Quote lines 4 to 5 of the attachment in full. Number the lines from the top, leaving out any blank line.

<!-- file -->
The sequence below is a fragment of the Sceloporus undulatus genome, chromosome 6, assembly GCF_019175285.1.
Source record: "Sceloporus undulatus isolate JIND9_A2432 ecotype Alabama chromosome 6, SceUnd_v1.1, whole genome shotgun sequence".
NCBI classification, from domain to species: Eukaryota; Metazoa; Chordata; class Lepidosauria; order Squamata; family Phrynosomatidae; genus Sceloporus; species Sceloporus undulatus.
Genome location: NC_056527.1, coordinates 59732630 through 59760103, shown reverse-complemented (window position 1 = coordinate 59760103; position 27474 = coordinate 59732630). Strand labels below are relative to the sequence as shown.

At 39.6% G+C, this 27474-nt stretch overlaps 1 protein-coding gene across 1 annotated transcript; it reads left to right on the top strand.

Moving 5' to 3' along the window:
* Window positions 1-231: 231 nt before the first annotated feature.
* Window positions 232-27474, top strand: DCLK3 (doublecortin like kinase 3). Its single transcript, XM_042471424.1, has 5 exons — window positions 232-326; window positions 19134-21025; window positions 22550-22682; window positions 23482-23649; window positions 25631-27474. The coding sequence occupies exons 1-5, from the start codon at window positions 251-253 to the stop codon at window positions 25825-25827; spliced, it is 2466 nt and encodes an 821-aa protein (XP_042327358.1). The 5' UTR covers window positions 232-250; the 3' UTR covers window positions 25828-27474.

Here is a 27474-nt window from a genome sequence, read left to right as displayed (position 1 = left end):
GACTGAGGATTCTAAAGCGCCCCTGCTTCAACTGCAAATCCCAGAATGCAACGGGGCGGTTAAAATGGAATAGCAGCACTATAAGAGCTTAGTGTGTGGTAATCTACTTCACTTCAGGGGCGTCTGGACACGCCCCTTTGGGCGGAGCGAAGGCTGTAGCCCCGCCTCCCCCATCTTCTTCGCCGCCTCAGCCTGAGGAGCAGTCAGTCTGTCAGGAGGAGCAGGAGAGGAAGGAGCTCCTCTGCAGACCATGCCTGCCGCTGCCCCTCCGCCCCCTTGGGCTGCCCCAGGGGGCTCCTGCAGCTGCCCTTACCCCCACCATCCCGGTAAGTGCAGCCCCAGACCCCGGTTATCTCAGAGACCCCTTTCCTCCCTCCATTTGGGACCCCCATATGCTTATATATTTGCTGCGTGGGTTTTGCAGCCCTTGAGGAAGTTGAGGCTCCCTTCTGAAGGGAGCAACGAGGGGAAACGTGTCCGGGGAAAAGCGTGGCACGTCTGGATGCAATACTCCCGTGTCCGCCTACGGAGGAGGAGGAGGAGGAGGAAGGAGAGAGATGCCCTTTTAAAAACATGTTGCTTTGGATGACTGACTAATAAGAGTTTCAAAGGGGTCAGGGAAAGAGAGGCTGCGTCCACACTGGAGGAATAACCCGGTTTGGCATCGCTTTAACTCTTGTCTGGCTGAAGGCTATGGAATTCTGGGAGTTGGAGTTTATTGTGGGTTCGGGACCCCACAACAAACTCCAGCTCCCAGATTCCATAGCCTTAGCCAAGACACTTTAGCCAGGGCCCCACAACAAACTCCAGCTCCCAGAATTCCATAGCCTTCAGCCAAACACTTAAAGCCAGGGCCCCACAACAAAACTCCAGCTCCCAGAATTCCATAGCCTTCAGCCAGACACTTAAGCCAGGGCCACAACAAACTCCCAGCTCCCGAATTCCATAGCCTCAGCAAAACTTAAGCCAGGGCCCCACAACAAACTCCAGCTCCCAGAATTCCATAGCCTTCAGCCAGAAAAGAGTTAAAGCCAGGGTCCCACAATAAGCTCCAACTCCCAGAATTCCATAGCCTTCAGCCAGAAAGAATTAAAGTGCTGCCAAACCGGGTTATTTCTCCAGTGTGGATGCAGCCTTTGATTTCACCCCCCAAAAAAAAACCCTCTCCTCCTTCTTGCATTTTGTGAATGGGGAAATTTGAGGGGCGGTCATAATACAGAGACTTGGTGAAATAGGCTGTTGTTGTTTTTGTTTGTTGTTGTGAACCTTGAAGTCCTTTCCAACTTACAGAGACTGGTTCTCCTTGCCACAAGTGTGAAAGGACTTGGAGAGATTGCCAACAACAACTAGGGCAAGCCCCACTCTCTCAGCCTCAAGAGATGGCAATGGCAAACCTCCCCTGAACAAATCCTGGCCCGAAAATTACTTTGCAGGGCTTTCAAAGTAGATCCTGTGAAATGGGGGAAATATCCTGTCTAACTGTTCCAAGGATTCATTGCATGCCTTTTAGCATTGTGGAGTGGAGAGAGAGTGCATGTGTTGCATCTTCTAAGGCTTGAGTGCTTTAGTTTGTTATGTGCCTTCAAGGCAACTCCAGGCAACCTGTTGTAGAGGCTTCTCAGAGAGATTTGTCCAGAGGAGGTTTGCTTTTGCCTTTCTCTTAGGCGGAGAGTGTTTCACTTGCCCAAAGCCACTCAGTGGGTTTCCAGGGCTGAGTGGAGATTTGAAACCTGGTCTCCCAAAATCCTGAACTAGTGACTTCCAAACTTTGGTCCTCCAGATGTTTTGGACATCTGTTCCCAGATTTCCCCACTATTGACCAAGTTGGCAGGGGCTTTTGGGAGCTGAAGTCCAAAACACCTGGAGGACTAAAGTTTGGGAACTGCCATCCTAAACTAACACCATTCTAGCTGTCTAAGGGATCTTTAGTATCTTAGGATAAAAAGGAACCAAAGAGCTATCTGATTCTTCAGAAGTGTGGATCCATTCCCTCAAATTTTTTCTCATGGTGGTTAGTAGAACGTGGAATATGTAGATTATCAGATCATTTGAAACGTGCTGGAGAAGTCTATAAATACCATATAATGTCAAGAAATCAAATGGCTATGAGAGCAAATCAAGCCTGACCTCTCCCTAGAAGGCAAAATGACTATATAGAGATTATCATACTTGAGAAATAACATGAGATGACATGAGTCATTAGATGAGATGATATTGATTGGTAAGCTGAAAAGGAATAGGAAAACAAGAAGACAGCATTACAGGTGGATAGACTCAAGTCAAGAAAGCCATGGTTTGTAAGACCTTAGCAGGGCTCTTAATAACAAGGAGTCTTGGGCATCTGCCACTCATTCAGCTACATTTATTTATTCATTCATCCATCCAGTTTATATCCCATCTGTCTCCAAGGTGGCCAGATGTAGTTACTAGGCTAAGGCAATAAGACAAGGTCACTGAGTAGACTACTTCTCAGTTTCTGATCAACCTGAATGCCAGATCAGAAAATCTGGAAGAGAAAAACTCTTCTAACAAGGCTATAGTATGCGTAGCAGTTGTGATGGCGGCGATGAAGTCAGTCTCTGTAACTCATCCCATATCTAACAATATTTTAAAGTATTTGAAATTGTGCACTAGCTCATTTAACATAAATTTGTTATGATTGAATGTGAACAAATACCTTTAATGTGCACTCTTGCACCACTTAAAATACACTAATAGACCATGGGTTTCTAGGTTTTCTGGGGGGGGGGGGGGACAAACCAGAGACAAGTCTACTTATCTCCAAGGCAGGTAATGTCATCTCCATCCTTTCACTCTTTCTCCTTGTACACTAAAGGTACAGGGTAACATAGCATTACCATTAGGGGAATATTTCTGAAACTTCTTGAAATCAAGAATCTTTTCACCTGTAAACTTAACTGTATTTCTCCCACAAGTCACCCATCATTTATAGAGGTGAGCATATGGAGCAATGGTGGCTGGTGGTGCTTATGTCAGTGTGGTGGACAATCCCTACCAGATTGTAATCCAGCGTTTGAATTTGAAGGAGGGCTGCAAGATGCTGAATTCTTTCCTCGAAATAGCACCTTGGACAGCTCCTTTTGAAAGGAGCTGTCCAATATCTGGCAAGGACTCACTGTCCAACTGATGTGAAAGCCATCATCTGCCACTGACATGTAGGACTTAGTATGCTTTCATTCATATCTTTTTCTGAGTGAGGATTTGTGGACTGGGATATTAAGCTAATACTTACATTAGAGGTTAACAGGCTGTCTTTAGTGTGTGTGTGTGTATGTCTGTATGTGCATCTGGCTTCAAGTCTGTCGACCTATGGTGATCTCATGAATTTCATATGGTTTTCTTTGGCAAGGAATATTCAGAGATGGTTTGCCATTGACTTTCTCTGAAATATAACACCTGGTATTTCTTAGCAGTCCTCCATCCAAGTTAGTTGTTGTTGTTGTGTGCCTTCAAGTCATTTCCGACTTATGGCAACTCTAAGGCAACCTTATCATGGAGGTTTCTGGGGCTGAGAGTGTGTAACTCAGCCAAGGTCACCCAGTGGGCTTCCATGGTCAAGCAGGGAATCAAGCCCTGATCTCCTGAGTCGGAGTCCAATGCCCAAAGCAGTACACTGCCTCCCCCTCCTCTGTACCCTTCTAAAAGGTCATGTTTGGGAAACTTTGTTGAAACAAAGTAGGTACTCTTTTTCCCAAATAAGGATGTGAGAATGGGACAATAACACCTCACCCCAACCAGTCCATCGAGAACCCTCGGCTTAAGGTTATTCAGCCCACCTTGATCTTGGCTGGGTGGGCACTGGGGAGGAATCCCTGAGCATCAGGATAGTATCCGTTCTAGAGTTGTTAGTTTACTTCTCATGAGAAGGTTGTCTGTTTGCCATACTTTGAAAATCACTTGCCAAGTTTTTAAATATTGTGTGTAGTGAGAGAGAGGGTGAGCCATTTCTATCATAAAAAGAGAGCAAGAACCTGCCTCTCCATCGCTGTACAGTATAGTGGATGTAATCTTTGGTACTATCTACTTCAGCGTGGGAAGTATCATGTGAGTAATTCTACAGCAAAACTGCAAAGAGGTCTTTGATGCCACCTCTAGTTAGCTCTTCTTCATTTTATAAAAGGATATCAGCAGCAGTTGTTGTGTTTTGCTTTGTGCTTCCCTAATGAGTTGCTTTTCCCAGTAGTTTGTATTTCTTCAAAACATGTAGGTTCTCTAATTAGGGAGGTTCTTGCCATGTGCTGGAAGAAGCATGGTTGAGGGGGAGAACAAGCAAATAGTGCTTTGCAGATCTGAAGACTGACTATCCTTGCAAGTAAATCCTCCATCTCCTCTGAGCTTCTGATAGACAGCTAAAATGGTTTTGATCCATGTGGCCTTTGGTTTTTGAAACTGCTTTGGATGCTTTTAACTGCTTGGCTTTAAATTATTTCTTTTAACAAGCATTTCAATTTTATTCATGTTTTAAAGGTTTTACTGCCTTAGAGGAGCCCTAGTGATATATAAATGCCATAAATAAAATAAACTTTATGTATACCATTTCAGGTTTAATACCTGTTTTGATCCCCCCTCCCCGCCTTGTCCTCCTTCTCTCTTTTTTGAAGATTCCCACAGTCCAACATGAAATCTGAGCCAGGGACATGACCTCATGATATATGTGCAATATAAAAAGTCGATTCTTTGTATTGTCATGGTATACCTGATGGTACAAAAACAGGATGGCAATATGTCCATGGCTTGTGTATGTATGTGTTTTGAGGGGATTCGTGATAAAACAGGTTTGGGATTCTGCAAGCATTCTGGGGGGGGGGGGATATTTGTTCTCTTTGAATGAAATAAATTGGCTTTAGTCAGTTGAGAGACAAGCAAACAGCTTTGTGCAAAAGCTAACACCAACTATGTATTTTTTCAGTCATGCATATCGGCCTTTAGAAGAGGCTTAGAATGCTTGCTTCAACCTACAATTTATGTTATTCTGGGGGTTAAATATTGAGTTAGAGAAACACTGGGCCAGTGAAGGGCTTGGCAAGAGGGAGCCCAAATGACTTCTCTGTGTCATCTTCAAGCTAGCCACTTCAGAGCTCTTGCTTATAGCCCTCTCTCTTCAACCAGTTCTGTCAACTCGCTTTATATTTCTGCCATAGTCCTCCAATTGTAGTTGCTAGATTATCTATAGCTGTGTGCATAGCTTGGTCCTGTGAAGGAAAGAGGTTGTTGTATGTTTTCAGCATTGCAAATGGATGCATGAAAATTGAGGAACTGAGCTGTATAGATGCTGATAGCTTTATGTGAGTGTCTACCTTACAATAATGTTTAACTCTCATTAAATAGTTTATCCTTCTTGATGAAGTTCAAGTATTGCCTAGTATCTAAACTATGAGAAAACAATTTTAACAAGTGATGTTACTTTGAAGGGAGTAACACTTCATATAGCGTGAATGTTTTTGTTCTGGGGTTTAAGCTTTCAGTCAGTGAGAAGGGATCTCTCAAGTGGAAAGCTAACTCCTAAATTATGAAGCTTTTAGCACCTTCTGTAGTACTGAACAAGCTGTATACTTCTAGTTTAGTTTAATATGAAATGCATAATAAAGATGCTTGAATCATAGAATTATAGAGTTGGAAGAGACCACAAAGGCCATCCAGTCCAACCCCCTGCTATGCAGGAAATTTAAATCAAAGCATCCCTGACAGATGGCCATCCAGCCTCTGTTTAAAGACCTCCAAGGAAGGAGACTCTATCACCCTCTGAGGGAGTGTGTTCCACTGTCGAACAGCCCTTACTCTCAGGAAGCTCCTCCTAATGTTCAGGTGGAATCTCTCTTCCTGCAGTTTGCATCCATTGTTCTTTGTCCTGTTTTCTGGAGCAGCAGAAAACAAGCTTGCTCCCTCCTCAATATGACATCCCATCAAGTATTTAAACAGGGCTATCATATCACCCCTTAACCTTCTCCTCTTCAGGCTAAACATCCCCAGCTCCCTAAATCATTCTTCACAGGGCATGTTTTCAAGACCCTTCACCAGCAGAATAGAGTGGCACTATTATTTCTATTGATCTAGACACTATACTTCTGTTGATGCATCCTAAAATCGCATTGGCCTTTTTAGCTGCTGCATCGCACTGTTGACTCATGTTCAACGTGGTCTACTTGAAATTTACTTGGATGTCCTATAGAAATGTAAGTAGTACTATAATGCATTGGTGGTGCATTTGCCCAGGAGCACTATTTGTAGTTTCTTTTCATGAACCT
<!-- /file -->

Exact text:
Genome location: NC_056527.1, coordinates 59732630 through 59760103, shown reverse-complemented (window position 1 = coordinate 59760103; position 27474 = coordinate 59732630). Strand labels below are relative to the sequence as shown.

At 39.6% G+C, this 27474-nt stretch overlaps 1 protein-coding gene across 1 annotated transcript; it reads left to right on the top strand.